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Saudi Journal of Kidney Diseases and Transplantation
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Year : 2015  |  Volume : 26  |  Issue : 2  |  Page : 302-308
Geriatric nutritional risk index: A mortality predictor in hemodialysis patients


1 Department of Nephrology, Arak University of Medical Sciences, Arak, Iran
2 Department of Internal Medicine, Arak University of Medical Sciences, Arak, Iran
3 Clinical Nutrition Department, Arak University of Medical Sciences, Arak, Iran

Correspondence Address:
Dr. Mahnaz Edalat-Nejad
Arak University of Medical Sciences, Arak
Iran
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DOI: 10.4103/1319-2442.152445

PMID: 25758879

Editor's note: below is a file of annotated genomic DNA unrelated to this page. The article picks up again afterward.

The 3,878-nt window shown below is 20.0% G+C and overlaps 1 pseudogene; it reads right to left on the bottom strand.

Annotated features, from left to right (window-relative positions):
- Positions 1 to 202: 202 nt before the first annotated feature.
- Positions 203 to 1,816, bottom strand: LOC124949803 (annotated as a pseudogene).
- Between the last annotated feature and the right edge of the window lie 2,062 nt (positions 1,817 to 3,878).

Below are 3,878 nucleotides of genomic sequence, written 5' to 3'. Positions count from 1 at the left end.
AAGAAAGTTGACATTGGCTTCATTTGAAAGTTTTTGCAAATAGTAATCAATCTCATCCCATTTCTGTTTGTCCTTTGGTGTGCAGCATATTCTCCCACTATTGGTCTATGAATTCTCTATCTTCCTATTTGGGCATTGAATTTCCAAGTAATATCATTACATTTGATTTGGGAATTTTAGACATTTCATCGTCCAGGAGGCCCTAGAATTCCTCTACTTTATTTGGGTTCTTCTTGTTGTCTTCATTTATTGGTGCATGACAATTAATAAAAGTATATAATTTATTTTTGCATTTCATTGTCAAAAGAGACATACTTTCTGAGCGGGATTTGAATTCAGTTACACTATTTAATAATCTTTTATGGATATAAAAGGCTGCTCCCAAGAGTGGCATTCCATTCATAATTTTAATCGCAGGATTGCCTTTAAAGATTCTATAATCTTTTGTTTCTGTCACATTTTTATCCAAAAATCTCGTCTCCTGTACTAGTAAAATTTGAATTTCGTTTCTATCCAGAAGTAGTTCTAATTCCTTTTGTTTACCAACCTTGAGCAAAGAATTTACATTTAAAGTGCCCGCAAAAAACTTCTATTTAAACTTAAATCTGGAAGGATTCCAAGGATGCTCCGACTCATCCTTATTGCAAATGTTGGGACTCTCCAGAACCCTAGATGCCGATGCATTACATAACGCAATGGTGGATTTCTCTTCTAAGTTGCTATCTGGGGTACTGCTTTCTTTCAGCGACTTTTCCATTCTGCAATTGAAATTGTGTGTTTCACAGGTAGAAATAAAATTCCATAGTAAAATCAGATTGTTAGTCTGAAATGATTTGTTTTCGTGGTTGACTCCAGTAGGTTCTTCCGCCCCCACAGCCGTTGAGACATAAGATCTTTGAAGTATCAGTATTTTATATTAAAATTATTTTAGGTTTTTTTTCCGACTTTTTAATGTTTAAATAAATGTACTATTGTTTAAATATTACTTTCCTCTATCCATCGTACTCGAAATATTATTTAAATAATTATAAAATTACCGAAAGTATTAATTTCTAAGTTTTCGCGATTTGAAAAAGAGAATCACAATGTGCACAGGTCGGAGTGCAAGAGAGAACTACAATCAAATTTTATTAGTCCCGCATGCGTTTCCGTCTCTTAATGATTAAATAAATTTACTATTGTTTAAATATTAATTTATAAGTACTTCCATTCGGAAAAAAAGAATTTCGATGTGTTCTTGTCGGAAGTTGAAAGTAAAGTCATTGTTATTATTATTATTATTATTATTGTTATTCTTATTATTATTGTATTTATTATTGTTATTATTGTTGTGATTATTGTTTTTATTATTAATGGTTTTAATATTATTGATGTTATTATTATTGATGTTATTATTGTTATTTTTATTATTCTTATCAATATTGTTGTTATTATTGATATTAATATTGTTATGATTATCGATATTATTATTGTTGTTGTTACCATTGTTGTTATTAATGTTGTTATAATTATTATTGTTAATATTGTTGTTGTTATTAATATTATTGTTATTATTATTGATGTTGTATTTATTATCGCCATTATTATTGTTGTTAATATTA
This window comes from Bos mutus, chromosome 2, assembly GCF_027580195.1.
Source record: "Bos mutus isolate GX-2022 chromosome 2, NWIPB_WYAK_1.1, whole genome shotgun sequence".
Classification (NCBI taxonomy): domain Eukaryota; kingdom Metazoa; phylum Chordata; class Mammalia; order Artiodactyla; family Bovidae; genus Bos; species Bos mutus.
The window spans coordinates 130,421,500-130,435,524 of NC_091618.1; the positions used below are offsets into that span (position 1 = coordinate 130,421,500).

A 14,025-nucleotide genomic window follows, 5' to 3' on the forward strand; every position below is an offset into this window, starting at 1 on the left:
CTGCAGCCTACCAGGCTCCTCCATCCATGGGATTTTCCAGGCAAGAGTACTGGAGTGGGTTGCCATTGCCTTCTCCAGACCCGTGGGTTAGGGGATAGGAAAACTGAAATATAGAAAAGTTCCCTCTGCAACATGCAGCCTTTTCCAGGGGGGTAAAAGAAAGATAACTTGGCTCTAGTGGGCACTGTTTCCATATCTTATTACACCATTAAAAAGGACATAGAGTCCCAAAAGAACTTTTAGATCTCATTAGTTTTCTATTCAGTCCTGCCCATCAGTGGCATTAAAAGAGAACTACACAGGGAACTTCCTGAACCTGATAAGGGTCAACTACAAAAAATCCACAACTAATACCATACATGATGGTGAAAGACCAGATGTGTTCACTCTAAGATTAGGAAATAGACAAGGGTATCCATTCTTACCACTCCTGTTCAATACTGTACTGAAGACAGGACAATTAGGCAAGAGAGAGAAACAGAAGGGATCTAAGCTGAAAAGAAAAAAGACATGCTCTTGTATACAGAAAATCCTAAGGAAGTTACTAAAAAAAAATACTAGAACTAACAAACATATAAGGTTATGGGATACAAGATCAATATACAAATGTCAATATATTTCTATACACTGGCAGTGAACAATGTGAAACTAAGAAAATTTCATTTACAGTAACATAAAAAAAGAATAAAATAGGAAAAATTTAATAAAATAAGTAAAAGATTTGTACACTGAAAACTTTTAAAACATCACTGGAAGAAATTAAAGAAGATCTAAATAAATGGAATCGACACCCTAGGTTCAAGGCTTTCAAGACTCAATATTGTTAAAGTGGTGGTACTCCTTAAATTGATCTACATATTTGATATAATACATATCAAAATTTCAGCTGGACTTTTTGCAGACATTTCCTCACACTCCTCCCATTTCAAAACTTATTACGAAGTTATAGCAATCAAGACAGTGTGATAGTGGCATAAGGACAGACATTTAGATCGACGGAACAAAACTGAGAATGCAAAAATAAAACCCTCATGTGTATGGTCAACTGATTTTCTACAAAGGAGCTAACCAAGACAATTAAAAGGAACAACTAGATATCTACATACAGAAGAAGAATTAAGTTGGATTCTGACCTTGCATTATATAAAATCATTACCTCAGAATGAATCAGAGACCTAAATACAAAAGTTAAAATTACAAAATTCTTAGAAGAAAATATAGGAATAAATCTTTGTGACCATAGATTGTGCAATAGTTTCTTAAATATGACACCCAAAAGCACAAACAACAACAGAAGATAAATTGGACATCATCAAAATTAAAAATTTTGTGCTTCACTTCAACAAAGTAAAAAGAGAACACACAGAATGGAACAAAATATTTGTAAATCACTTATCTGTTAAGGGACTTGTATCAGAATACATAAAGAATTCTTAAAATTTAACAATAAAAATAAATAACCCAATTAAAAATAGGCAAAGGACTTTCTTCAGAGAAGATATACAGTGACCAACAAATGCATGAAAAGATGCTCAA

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Recently, the Geriatric Nutritional Risk Index (GNRI) has been introduced as a valuable tool to assess the nutritional status of hemodialysis (HD) patients. To determine the predictive value of the GNRI score for death in HD, we studied 145 chronic HD patients (%53 men, mean age 60 ± 16 years). The GNRI score was estimated by an equation involving serum albumin and individual's weight and height. According to the highest positive likelihood and risk ratios, the cut-off value of the GNRI for mortality was set at 100. The survival of patients on HD was examined with the Cox proportional hazards model. Mortality was monitored prospectively over an 18-month period, during which 35 patients died. The GNRI (mean 102.6 ± 5.5) was significantly positively correlated with lean body mass, hematocrit, serum lipids and presence of metabolic syndrome. Multivariate Cox proportional hazards analysis demonstrated that the GNRI <100, serum ferritin ≥ 500 μ g/L and age 65 years or older were significant predictors for mortality (hazard ratio 3.691, 95% CI 1.751-7.779, P = 0.001; hazard ratio 3.105, 95% CI 1.536-6.277, P = 0.002; and hazard ratio 2.806, 95% CI 1.297-6.073, P = 0.009, respectively), after adjustment to gender and vintage time. It can be concluded that, in addition to old age, malnutrition (low GNRI) and inflammation (high ferritin) are identified as significant independent risk factors that predict all-cause mortality in HD patients.


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